Signed Sales Compensation Plan Documents are now the law in CA AB1396
Contracts signed by both parties, the sales rep and the business, are now required by the State of California. NetCommissions provides you with a comprehensive solution to this challenge.
On New Year ’s Day, Jan. 1, 2013, The Bill AB1396 sponsored by the Assembly Committee On Labor And Employment of the State of Californian legislature becomes effective.
This law basically stipulates that all companies who employ Sales Reps (anyone paid commissions) in the State of California will be obligated to provide them with a Plan Document (contract) that details the methods used in computing and paying their sales commissions. This law applies to all companies that have sales reps on commission plans in California, irrespective of whether the company is domiciled in California or not.
Interestingly, this bill requires both parties to be furnished with a signed contract (plan doc) that includes not only the signature of the sales rep, but the corporation as well.
The language of the law focuses only Sales Commissions and Sales Incentive payouts.
Sales Performance Management solutions like NetCommissions provide businesses with an automated option for Sales Commission Plan documentation, circulation and approval.
Here is the Bill in its enitrety
Assembly Bill No. 1396
An act to amend Section 2751 of, and to repeal Section 2752 of, the Labor Code, relating to employment.
[ Approved by Governor October 07, 2011. Filed Secretary of State October 07, 2011. ]
LEGISLATIVE COUNSEL'S DIGEST
AB 1396, Committee on Labor and Employment. Employment contract requirements.
Existing statutory law, which has been held invalid by existing case law, requires an employer who has no permanent and fixed place of business in the state and who enters into a contract of employment involving commissions as a method of payment with an employee for services to be rendered within the state to put the contract in writing and to set forth the method by which the commissions are required to be computed and paid. An employer who does not comply with those requirements is liable to the employee in a civil action for triple damages.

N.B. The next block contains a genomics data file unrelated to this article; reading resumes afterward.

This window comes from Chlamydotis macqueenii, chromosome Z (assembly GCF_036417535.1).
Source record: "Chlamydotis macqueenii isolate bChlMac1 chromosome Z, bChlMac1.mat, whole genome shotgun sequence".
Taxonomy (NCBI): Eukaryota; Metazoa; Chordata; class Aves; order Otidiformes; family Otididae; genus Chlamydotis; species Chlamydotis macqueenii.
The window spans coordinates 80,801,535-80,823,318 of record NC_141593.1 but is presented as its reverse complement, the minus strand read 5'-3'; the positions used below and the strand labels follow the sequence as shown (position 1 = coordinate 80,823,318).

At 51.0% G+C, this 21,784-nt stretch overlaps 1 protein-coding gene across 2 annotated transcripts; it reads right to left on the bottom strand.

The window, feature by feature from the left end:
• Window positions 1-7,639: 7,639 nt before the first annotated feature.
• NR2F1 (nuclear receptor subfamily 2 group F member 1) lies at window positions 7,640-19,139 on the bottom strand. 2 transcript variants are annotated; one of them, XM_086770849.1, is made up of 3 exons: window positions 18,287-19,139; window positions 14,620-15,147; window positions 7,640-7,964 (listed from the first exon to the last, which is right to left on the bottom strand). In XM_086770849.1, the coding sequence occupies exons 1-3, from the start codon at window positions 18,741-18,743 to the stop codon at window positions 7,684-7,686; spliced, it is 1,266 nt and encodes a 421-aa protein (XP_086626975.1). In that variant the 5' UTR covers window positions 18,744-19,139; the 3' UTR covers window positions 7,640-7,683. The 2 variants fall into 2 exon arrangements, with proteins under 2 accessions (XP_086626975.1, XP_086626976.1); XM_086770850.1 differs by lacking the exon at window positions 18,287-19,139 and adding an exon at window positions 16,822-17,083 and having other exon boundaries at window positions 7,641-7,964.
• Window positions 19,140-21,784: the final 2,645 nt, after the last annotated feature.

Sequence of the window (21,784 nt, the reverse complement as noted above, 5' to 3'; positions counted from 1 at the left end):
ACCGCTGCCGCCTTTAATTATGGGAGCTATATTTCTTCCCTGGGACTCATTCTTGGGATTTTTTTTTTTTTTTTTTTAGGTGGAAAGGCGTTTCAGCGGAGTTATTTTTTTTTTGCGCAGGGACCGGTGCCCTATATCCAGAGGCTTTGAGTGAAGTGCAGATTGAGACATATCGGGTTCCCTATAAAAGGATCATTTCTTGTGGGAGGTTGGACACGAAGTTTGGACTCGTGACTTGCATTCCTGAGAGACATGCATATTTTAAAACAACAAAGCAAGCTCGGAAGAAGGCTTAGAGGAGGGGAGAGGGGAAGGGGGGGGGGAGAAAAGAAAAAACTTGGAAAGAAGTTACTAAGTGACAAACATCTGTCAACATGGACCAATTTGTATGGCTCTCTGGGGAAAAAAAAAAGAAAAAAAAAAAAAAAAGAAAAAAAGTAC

This bill would, by January 1, 2013, make this contract requirement applicable to all employers entering into a contract of employment involving commissions as a method of payment with an employee for services to be rendered in the state. In addition, the bill would repeal the provision making an employer who violates this requirement liable in a civil action for triple damages.
Vote: majority Appropriation: no Fiscal Committee: no Local Program: no
THE PEOPLE OF THE STATE OF CALIFORNIA DO ENACT AS FOLLOWS:
The Legislature hereby finds and declares that this bill is enacted in light of the holding in Lett v. Paymentech, Inc. (N.D.Cal. 1999) 81 F.Supp.2d 992 and that the intent of this bill is to restore the employee protections that had been in effect prior to that holding by making Section 2751 of the Labor Code apply with equal force to employers with a fixed place of business in the state and to employers who do not have a fixed place of business in the state.
Section 2751 of the Labor Code is amended to read:
(a) By January 1, 2013, whenever an employer enters into a contract of employment with an employee for services to be rendered within this state and the contemplated method of payment of the employee involves commissions, the contract shall be in writing and shall set forth the method by which the commissions shall be computed and paid.
(b) The employer shall give a signed copy of the contract to every employee who is a party thereto and shall obtain a signed receipt for the contract from each employee. In the case of a contract that expires and where the parties nevertheless continue to work under the terms of the expired contract, the contract terms are presumed to remain in full force and effect until the contract is superseded or employment is terminated by either party.
(c) As used in this section, “commissions” has the meaning set forth in Section 204.1. “Commissions” does not include short-term productivity bonuses such as are paid to retail clerks; and it does not include bonus and profit-sharing plans, unless there has been an offer by the employer to pay a fixed percentage of sales or profits as compensation for work to be performed.
Section 2752 of the Labor Code is repealed.